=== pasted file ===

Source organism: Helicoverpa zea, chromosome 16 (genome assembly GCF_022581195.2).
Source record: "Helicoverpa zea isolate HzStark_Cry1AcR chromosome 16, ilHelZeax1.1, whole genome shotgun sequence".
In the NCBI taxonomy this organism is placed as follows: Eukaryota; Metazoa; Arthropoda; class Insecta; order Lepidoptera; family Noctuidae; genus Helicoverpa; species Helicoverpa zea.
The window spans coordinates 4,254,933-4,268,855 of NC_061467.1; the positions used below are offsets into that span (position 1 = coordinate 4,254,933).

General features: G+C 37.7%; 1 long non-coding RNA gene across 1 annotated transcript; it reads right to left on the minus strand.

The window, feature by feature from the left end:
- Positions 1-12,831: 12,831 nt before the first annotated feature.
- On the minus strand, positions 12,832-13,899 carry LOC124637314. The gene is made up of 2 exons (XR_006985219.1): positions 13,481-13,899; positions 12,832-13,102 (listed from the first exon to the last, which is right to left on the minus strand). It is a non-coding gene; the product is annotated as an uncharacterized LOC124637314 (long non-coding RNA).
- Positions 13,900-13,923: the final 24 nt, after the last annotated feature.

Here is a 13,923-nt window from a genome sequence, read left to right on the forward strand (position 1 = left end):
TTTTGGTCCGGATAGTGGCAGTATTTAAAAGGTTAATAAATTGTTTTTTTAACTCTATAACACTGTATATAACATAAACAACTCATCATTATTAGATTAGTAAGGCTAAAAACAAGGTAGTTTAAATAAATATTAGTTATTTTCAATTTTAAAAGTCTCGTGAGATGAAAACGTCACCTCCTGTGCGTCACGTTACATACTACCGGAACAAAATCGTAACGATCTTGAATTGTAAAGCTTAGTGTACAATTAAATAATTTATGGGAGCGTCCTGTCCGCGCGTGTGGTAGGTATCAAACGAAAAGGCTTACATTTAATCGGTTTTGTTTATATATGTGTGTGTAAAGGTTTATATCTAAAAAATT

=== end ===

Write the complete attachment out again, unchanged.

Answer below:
Source organism: Helicoverpa zea, chromosome 16 (genome assembly GCF_022581195.2).
Source record: "Helicoverpa zea isolate HzStark_Cry1AcR chromosome 16, ilHelZeax1.1, whole genome shotgun sequence".
In the NCBI taxonomy this organism is placed as follows: Eukaryota; Metazoa; Arthropoda; class Insecta; order Lepidoptera; family Noctuidae; genus Helicoverpa; species Helicoverpa zea.
The window spans coordinates 4,254,933-4,268,855 of NC_061467.1; the positions used below are offsets into that span (position 1 = coordinate 4,254,933).

General features: G+C 37.7%; 1 long non-coding RNA gene across 1 annotated transcript; it reads right to left on the minus strand.

The window, feature by feature from the left end:
- Positions 1-12,831: 12,831 nt before the first annotated feature.
- On the minus strand, positions 12,832-13,899 carry LOC124637314. The gene is made up of 2 exons (XR_006985219.1): positions 13,481-13,899; positions 12,832-13,102 (listed from the first exon to the last, which is right to left on the minus strand). It is a non-coding gene; the product is annotated as an uncharacterized LOC124637314 (long non-coding RNA).
- Positions 13,900-13,923: the final 24 nt, after the last annotated feature.

Here is a 13,923-nt window from a genome sequence, read left to right on the forward strand (position 1 = left end):
TTTTGGTCCGGATAGTGGCAGTATTTAAAAGGTTAATAAATTGTTTTTTTAACTCTATAACACTGTATATAACATAAACAACTCATCATTATTAGATTAGTAAGGCTAAAAACAAGGTAGTTTAAATAAATATTAGTTATTTTCAATTTTAAAAGTCTCGTGAGATGAAAACGTCACCTCCTGTGCGTCACGTTACATACTACCGGAACAAAATCGTAACGATCTTGAATTGTAAAGCTTAGTGTACAATTAAATAATTTATGGGAGCGTCCTGTCCGCGCGTGTGGTAGGTATCAAACGAAAAGGCTTACATTTAATCGGTTTTGTTTATATATGTGTGTGTAAAGGTTTATATCTAAAAAATT